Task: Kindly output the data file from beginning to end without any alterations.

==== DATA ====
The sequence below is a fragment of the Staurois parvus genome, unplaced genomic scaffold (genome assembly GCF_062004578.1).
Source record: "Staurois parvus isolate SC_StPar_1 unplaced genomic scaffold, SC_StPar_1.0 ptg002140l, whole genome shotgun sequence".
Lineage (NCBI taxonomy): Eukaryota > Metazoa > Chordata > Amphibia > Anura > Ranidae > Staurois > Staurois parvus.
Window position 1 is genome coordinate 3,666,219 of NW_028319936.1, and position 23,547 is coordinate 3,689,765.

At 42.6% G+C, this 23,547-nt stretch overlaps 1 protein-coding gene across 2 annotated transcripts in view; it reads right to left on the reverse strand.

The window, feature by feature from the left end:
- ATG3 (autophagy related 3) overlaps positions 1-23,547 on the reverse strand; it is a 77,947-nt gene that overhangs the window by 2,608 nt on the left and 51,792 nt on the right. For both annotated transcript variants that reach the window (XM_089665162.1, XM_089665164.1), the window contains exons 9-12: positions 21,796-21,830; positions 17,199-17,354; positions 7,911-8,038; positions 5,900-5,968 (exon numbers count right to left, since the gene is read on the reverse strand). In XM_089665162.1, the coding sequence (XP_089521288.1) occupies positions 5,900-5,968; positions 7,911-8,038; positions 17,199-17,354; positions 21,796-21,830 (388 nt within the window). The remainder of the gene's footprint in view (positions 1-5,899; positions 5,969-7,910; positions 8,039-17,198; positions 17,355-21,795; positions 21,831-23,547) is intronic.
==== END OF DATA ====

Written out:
The sequence below is a fragment of the Staurois parvus genome, unplaced genomic scaffold (genome assembly GCF_062004578.1).
Source record: "Staurois parvus isolate SC_StPar_1 unplaced genomic scaffold, SC_StPar_1.0 ptg002140l, whole genome shotgun sequence".
Lineage (NCBI taxonomy): Eukaryota > Metazoa > Chordata > Amphibia > Anura > Ranidae > Staurois > Staurois parvus.
Window position 1 is genome coordinate 3,666,219 of NW_028319936.1, and position 23,547 is coordinate 3,689,765.

At 42.6% G+C, this 23,547-nt stretch overlaps 1 protein-coding gene across 2 annotated transcripts in view; it reads right to left on the reverse strand.

The window, feature by feature from the left end:
- ATG3 (autophagy related 3) overlaps positions 1-23,547 on the reverse strand; it is a 77,947-nt gene that overhangs the window by 2,608 nt on the left and 51,792 nt on the right. For both annotated transcript variants that reach the window (XM_089665162.1, XM_089665164.1), the window contains exons 9-12: positions 21,796-21,830; positions 17,199-17,354; positions 7,911-8,038; positions 5,900-5,968 (exon numbers count right to left, since the gene is read on the reverse strand). In XM_089665162.1, the coding sequence (XP_089521288.1) occupies positions 5,900-5,968; positions 7,911-8,038; positions 17,199-17,354; positions 21,796-21,830 (388 nt within the window). The remainder of the gene's footprint in view (positions 1-5,899; positions 5,969-7,910; positions 8,039-17,198; positions 17,355-21,795; positions 21,831-23,547) is intronic.